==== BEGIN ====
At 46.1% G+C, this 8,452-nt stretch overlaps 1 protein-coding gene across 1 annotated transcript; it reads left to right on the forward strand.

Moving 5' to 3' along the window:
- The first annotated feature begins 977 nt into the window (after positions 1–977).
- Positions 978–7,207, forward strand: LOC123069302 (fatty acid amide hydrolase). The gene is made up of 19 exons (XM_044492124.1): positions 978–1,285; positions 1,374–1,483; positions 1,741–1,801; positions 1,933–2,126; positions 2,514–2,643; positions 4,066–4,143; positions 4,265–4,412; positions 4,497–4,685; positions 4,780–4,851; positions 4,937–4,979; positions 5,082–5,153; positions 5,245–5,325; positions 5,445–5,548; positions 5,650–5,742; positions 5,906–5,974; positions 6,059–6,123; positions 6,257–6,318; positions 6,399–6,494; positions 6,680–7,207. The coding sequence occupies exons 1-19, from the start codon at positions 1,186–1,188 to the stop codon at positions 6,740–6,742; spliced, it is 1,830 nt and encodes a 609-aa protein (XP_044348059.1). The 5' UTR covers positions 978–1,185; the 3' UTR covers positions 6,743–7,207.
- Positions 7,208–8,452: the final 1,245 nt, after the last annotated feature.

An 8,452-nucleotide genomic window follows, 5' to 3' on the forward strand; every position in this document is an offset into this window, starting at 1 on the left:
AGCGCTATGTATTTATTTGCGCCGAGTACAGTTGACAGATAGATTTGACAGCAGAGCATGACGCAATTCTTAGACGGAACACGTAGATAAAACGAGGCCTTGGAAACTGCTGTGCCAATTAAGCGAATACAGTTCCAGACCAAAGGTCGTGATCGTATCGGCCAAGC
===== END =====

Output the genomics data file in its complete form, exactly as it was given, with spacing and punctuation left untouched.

At 46.1% G+C, this 8,452-nt stretch overlaps 1 protein-coding gene across 1 annotated transcript; it reads left to right on the forward strand.

Moving 5' to 3' along the window:
- The first annotated feature begins 977 nt into the window (after positions 1–977).
- Positions 978–7,207, forward strand: LOC123069302 (fatty acid amide hydrolase). The gene is made up of 19 exons (XM_044492124.1): positions 978–1,285; positions 1,374–1,483; positions 1,741–1,801; positions 1,933–2,126; positions 2,514–2,643; positions 4,066–4,143; positions 4,265–4,412; positions 4,497–4,685; positions 4,780–4,851; positions 4,937–4,979; positions 5,082–5,153; positions 5,245–5,325; positions 5,445–5,548; positions 5,650–5,742; positions 5,906–5,974; positions 6,059–6,123; positions 6,257–6,318; positions 6,399–6,494; positions 6,680–7,207. The coding sequence occupies exons 1-19, from the start codon at positions 1,186–1,188 to the stop codon at positions 6,740–6,742; spliced, it is 1,830 nt and encodes a 609-aa protein (XP_044348059.1). The 5' UTR covers positions 978–1,185; the 3' UTR covers positions 6,743–7,207.
- Positions 7,208–8,452: the final 1,245 nt, after the last annotated feature.

An 8,452-nucleotide genomic window follows, 5' to 3' on the forward strand; every position in this document is an offset into this window, starting at 1 on the left:
AGCGCTATGTATTTATTTGCGCCGAGTACAGTTGACAGATAGATTTGACAGCAGAGCATGACGCAATTCTTAGACGGAACACGTAGATAAAACGAGGCCTTGGAAACTGCTGTGCCAATTAAGCGAATACAGTTCCAGACCAAAGGTCGTGATCGTATCGGCCAAGC